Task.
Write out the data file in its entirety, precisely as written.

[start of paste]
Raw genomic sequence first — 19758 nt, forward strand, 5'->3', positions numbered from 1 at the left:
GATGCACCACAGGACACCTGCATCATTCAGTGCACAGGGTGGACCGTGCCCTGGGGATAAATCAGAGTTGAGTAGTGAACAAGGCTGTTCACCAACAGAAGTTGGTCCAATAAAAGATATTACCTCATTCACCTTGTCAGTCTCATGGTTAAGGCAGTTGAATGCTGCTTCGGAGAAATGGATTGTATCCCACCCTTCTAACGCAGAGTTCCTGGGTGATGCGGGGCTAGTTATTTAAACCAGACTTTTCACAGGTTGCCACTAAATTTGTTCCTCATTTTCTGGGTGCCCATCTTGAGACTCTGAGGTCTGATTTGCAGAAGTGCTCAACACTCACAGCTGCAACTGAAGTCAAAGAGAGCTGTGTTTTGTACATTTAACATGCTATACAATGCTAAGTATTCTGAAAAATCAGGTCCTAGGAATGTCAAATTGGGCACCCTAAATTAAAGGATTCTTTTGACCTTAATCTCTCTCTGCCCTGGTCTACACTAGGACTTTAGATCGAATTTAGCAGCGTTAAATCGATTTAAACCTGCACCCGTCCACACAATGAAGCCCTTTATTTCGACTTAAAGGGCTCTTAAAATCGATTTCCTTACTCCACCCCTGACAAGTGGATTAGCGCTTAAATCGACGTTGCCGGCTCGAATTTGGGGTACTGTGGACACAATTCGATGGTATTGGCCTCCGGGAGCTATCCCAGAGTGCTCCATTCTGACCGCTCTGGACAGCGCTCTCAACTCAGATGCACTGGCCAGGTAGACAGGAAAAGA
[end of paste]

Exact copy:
Raw genomic sequence first — 19758 nt, forward strand, 5'->3', positions numbered from 1 at the left:
GATGCACCACAGGACACCTGCATCATTCAGTGCACAGGGTGGACCGTGCCCTGGGGATAAATCAGAGTTGAGTAGTGAACAAGGCTGTTCACCAACAGAAGTTGGTCCAATAAAAGATATTACCTCATTCACCTTGTCAGTCTCATGGTTAAGGCAGTTGAATGCTGCTTCGGAGAAATGGATTGTATCCCACCCTTCTAACGCAGAGTTCCTGGGTGATGCGGGGCTAGTTATTTAAACCAGACTTTTCACAGGTTGCCACTAAATTTGTTCCTCATTTTCTGGGTGCCCATCTTGAGACTCTGAGGTCTGATTTGCAGAAGTGCTCAACACTCACAGCTGCAACTGAAGTCAAAGAGAGCTGTGTTTTGTACATTTAACATGCTATACAATGCTAAGTATTCTGAAAAATCAGGTCCTAGGAATGTCAAATTGGGCACCCTAAATTAAAGGATTCTTTTGACCTTAATCTCTCTCTGCCCTGGTCTACACTAGGACTTTAGATCGAATTTAGCAGCGTTAAATCGATTTAAACCTGCACCCGTCCACACAATGAAGCCCTTTATTTCGACTTAAAGGGCTCTTAAAATCGATTTCCTTACTCCACCCCTGACAAGTGGATTAGCGCTTAAATCGACGTTGCCGGCTCGAATTTGGGGTACTGTGGACACAATTCGATGGTATTGGCCTCCGGGAGCTATCCCAGAGTGCTCCATTCTGACCGCTCTGGACAGCGCTCTCAACTCAGATGCACTGGCCAGGTAGACAGGAAAAGA